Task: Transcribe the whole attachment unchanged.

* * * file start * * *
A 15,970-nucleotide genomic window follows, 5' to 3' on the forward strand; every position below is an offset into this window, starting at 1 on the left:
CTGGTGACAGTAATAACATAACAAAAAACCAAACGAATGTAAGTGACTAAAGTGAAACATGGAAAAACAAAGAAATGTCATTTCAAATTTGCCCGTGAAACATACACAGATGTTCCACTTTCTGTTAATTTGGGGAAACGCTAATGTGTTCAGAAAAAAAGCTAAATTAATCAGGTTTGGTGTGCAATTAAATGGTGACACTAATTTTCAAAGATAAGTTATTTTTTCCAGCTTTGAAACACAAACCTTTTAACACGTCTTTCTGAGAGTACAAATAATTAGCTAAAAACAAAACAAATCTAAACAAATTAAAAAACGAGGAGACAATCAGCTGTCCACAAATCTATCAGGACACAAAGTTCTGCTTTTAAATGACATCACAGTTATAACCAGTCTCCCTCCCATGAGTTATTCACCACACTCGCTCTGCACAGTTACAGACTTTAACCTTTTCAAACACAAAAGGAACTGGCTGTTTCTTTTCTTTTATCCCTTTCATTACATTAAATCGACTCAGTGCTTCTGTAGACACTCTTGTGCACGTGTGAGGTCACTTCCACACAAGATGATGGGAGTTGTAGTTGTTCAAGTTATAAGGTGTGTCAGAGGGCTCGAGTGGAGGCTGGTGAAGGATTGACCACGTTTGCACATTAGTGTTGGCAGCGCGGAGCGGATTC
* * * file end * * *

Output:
A 15,970-nucleotide genomic window follows, 5' to 3' on the forward strand; every position below is an offset into this window, starting at 1 on the left:
CTGGTGACAGTAATAACATAACAAAAAACCAAACGAATGTAAGTGACTAAAGTGAAACATGGAAAAACAAAGAAATGTCATTTCAAATTTGCCCGTGAAACATACACAGATGTTCCACTTTCTGTTAATTTGGGGAAACGCTAATGTGTTCAGAAAAAAAGCTAAATTAATCAGGTTTGGTGTGCAATTAAATGGTGACACTAATTTTCAAAGATAAGTTATTTTTTCCAGCTTTGAAACACAAACCTTTTAACACGTCTTTCTGAGAGTACAAATAATTAGCTAAAAACAAAACAAATCTAAACAAATTAAAAAACGAGGAGACAATCAGCTGTCCACAAATCTATCAGGACACAAAGTTCTGCTTTTAAATGACATCACAGTTATAACCAGTCTCCCTCCCATGAGTTATTCACCACACTCGCTCTGCACAGTTACAGACTTTAACCTTTTCAAACACAAAAGGAACTGGCTGTTTCTTTTCTTTTATCCCTTTCATTACATTAAATCGACTCAGTGCTTCTGTAGACACTCTTGTGCACGTGTGAGGTCACTTCCACACAAGATGATGGGAGTTGTAGTTGTTCAAGTTATAAGGTGTGTCAGAGGGCTCGAGTGGAGGCTGGTGAAGGATTGACCACGTTTGCACATTAGTGTTGGCAGCGCGGAGCGGATTC